Because of a recent Covid surge in Suzhou, an economic hub west of Shanghai, the local authorities expropriated campus apartments so they could be used as quarantine facilities. However, the authorities failed to notify the tenants—students who were shocked that their personal belongings were removed without their consent.

With schools scheduled to open on Feb. 21, many students had returned to campus. The violent evictions angered the students who were already settled in. The students lashed out on Chinese social media, Weibo and Baidu.

On Feb. 15, Suzhou Industrial Park Disease and Prevention Center chose three apartment complexes from the Park’s property management to turn into quarantine facilities.

On the afternoon of Feb. 15, the management quickly packed up and emptied the apartment buildings especially the ones designated for students.

Student complaints of the forced eviction emerged as a hot topic on Weibo by 9 p.m. that night.

The students expressed disbelief at how the relevant authorities had trampled their rights.

Many comments questioned how their personal belongings could be at anyone’s disposal without explanation or prior notification.

More posts revealed that the apartments weren’t college dorms and the students had leases to rent them. But the apartments were hurriedly cleaned out and the contents placed in large cardboard boxes and trash bags.

One student complained that there were many other apartments that were vacant and there is a hotel in the Park, “Why use our rentals, the ones that are fully occupied by students? This is intruding on private homes!” the student wrote.

Concern In China As Mystery Virus Spreads
Chinese students wearing safety masks wait to board a train after the Chinese New Year break in Beijing on Jan. 31, 2020. (Kevin Frayer/Getty Images)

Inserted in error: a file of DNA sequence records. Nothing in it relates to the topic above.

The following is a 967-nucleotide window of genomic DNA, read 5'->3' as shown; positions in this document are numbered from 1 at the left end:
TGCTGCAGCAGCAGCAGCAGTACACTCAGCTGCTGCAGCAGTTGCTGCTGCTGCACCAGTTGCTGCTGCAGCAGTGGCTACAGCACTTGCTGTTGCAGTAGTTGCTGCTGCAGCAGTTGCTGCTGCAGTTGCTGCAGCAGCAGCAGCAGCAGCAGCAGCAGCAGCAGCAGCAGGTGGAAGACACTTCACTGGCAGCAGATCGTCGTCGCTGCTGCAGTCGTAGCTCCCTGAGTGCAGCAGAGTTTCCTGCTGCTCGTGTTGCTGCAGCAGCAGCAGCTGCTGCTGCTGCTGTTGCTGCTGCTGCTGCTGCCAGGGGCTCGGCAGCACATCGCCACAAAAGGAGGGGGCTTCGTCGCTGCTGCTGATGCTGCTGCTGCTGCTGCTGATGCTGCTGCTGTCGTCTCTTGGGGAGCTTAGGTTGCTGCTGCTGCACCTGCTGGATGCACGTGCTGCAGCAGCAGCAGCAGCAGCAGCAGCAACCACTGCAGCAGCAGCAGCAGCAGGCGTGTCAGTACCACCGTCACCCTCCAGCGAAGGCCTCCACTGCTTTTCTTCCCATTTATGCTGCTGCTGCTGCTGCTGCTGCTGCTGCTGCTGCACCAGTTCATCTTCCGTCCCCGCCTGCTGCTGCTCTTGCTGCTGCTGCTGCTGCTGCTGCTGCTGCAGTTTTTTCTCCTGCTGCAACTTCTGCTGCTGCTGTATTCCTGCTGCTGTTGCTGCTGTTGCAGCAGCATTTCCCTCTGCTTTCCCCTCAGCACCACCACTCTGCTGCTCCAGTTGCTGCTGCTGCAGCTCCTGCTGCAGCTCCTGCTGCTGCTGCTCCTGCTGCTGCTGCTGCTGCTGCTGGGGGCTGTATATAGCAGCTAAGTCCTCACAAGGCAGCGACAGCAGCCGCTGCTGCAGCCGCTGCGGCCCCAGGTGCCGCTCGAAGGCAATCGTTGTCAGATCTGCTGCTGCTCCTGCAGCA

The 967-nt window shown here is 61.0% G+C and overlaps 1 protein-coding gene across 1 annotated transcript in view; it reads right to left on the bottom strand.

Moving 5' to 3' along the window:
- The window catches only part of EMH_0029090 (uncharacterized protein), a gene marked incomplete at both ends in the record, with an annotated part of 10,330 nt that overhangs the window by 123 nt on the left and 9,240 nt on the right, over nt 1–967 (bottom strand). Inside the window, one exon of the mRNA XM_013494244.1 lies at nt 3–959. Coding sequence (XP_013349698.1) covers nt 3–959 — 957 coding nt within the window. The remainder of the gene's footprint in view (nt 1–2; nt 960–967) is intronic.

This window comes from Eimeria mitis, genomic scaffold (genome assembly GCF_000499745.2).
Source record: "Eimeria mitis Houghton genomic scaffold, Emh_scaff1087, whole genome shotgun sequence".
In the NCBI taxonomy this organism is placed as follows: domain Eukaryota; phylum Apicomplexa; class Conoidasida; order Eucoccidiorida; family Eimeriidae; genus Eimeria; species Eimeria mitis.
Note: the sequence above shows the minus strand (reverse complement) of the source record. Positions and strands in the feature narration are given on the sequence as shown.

A post said, “We support pandemic prevention, but can’t accept this disrespectful behavior. This breaking in and removing our stuff—is it any different from robbery?”

At 3 a.m. on Feb. 16, students finally received an email from the university explaining that local governmental decisions were made due to “urgent needs during the pandemic,” referring to another decision the prevention center made at 1 a.m. to abort seizing the apartments.

One student responded, “Empty two buildings in one evening, you can imagine the speed! Rough packing! …The school email was only sent after it’s [the incident] exposed. Tough decision? How so? I can’t understand the logic.”

Another student wrote: “It’s so upsetting! It hurts just to think that your belongings are disposed of at their free will. Can’t sleep at all. Our stuff was thrown away without our permission? Did you ask us? In a large garbage bag? What is this? A robbery!”

Less than a month ago, students from two different colleges in Tianjin, a city in northern China, received similar treatment—their belongings were thrown out in trash bags when dorms were used as quarantine sites during the winter break.

When only one Tianjin college apologized, and the other seemed to not care about what happened, the students just wanted to know where their stuff was.

In Suzhou, although the property management office issued an apology to the students on Feb. 16, a student said, “It was only issued because there are international students living in the apartments … who reported it [the incident] to their embassies; that’s why the expropriation was stopped. Just read the announcement, is it really an apology?”

People posted sympathetic comments responding to the students’ posts.

One person wrote, “A taste of the iron fist of socialism for the young students!”

Another post said, “Everyone should recognize the rogue nature of the Chinese Communist Party.”

Mary Hong contributed to this report.

Gu Ging'er